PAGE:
by Barbara Boehm
I stood at the top of the tall stairs, off to one side, looking down as the students climbed from the playground and garden up to the dining room. In the press of the crowd, one boy had to work very hard—he had braces on each leg, and he grabbed the handrail as he pulled himself up, step by step. It wasn’t his struggle that caught my eye; rather it was his raw determination, athletic yes, even balletic! An older student stayed by his side, protecting, encouraging. This was a most remarkable pas de deux.
In a gentle whisper, the man next to me recounted how this boy had been found during a field visit to the local community. He had been in a wheelchair, utterly unable to stand. His family had no hope of help until an offer was extended for him to come to the Holy Land Institute for the Deaf. Within months of his arrival, this remarkable boy was climbing a flight of stairs, helped by a proud and loyal friend.
Sometimes the gospel readings about Jesus’ healing ministry have sounded to me like tall tales from long ago. Not anymore. The story is still being written, every day, in the work of the Episcopal Diocese of Jerusalem.
Barbara Boehm is an AFEDJ trustee from Montclair, New Jersey.
by Lisa Sams
As a relatively new member of the AFEDJ Board, the October Board trip to Jordan, Palestine, and Israel was the first time I had seen many of the schools, hospitals and centers for the disabled run by the Episcopal Church in the Holy Land.
I was most struck by the beautiful care given to extremely disabled children. For example, I watched as teachers tenderly instructed deaf-blind students at the Holy Land Institute for the Deaf, and then as other students carefully escorted those same students to lunch, signing the mealtime prayers with them. At the Saviour’s School in Zarka, a blind student made her way to class independently; another blind student said that his favorite part of school was being with all of his friends.
The Princess Basma center in Jerusalem was inspirational. There was a special room for helping autistic students adapt to stimuli and individual instruction for mothers in caring for their handicapped children.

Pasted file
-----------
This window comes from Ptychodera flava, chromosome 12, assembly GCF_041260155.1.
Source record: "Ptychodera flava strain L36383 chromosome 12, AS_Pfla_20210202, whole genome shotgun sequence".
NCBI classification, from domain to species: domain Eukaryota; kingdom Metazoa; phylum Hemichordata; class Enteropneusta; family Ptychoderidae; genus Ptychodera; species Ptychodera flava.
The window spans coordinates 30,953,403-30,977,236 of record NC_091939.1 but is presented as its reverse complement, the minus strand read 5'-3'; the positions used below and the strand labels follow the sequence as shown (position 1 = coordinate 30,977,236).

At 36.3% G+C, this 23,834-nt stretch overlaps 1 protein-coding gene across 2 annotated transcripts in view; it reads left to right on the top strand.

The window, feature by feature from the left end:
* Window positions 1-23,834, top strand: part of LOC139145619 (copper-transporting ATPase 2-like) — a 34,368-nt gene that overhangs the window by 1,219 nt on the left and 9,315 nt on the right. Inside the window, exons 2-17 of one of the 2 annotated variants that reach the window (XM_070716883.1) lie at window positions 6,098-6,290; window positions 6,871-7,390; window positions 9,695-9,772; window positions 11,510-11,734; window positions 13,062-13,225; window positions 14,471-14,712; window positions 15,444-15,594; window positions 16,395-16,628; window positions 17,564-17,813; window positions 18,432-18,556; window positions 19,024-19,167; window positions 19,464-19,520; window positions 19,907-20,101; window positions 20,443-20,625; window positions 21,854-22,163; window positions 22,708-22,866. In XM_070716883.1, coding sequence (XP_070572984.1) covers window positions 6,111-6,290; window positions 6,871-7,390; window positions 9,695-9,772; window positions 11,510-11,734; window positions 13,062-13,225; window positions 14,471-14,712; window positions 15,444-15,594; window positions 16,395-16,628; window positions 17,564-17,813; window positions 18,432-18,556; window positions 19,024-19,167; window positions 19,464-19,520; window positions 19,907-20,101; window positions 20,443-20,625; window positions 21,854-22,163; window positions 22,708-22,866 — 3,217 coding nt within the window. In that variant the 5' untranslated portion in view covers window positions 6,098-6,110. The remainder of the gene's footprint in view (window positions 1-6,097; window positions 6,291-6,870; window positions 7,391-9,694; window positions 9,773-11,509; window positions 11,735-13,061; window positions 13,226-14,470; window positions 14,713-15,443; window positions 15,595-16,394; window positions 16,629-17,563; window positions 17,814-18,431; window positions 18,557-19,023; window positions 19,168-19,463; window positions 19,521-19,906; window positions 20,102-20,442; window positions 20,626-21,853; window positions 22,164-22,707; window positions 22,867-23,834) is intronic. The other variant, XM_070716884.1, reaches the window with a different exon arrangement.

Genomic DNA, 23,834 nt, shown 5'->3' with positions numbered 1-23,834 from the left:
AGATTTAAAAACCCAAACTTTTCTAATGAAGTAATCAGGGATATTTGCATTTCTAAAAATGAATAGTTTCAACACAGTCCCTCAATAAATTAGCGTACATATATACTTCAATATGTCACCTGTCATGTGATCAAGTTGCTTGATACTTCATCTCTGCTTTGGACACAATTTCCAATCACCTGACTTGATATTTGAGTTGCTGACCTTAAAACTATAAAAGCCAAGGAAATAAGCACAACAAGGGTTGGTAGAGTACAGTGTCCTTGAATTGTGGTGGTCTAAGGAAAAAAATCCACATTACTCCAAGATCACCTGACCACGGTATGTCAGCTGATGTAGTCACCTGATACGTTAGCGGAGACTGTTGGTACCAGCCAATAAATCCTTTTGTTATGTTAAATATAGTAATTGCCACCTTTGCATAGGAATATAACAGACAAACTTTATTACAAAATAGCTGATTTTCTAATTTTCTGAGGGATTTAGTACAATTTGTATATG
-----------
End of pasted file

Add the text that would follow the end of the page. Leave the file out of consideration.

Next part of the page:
We also visited three institutions with sheltered workshops where the disabled, including some mentally disabled adults, learn skills such as furniture-making, weaving, sewing, paper making, ceramics and embroidery. The workshop at the Holy Land Institute for the Deaf prepared whimsical furniture in primary colors for the renovated Kindergarten rooms at the Saviour’s School.
by Endicott Peabody
A day following my return home to Arizona from Jerusalem, I am pretty jet-lagged and very tired but I am incredibly grateful for the opportunity to visit so many schools and hospitals in Jordan, Israel, the West Bank and Gaza. Every humanitarian institution in the Episcopal Diocese of Jerusalem is different in its scope and services. Every institution serves a broad, diverse population. Wh
at they have in common is their mission: To serve all people of the Holy Land regardless of their creed or their ethnicity. When they repeat Jesus’ words “Love thy neighbor as thyself,” they mean it, and they live it over and over every day.
What particularly struck me on last week’s visit by AFEDJ trustees to some 12 organizations their leaders’ ability to cheerfully make do with what few tools and resources are available to them. I visited classrooms in Salt and Zarqa in Jordan and Ramallah, on the West Bank. They are all crowded, but they are also filled with cheery pictures and decorations and, most importantly, happy and enthusiastic students and teachers.
We visited hospital emergency and operating rooms in Nablus and Gaza. The facilities might seem to us sparse and outdated, but they are very clean and staffed with devoted and caring doctors and nurses. We also visited institutions for the deaf and disabled in East Jerusalem and in Amman and Jofeh, Jordan. We met those sainted people who work in these institutions. Again and again we were told what a privilege it is for them to work there. Not once did we hear a complaint or a curse, not once did we hear a plea for anything more than our prayers.
I am so grateful to be able to support these organizations, these people and their work, and for the privilege to meet them in person.
And I am especially grateful for the many generous and loyal donors who support AFEDJ and this work. Truly, the financial support we receive from so many caring and committed donors allows us to give these organizations and the thousands of people that they serve one HUGE gift: the gift of hope and the assurance that they are not alone, that there is a light way in the distance. Our donors offer tangible proof to our brothers and sisters in the Holy Land that many people genuinely care about them in a world that often seems to be filled with people who don’t.
Cotty Peabody is a member of AFEDJ Board of Trustees and Chair of the Development Committee. He lives in Scottsdale, Arizona.